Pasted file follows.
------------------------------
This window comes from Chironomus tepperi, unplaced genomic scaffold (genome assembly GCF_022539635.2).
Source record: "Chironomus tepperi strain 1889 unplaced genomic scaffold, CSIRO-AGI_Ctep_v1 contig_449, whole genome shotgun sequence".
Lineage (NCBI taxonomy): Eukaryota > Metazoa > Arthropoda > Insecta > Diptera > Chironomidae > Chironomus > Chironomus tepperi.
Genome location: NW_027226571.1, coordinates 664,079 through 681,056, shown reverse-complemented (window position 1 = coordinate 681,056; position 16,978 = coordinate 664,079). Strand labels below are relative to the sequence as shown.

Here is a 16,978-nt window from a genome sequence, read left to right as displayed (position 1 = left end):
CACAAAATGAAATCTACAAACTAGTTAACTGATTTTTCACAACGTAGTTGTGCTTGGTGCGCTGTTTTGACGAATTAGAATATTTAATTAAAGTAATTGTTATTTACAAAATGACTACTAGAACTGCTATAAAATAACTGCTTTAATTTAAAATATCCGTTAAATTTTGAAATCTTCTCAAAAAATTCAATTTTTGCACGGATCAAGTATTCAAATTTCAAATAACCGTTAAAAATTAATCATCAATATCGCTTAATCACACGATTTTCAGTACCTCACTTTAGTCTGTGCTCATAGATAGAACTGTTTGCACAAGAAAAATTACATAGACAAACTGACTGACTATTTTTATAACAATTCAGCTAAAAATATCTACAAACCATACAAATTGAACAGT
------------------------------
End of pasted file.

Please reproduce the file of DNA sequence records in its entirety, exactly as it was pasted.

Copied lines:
This window comes from Chironomus tepperi, unplaced genomic scaffold (genome assembly GCF_022539635.2).
Source record: "Chironomus tepperi strain 1889 unplaced genomic scaffold, CSIRO-AGI_Ctep_v1 contig_449, whole genome shotgun sequence".
Lineage (NCBI taxonomy): Eukaryota > Metazoa > Arthropoda > Insecta > Diptera > Chironomidae > Chironomus > Chironomus tepperi.
Genome location: NW_027226571.1, coordinates 664,079 through 681,056, shown reverse-complemented (window position 1 = coordinate 681,056; position 16,978 = coordinate 664,079). Strand labels below are relative to the sequence as shown.

Here is a 16,978-nt window from a genome sequence, read left to right as displayed (position 1 = left end):
CACAAAATGAAATCTACAAACTAGTTAACTGATTTTTCACAACGTAGTTGTGCTTGGTGCGCTGTTTTGACGAATTAGAATATTTAATTAAAGTAATTGTTATTTACAAAATGACTACTAGAACTGCTATAAAATAACTGCTTTAATTTAAAATATCCGTTAAATTTTGAAATCTTCTCAAAAAATTCAATTTTTGCACGGATCAAGTATTCAAATTTCAAATAACCGTTAAAAATTAATCATCAATATCGCTTAATCACACGATTTTCAGTACCTCACTTTAGTCTGTGCTCATAGATAGAACTGTTTGCACAAGAAAAATTACATAGACAAACTGACTGACTATTTTTATAACAATTCAGCTAAAAATATCTACAAACCATACAAATTGAACAGT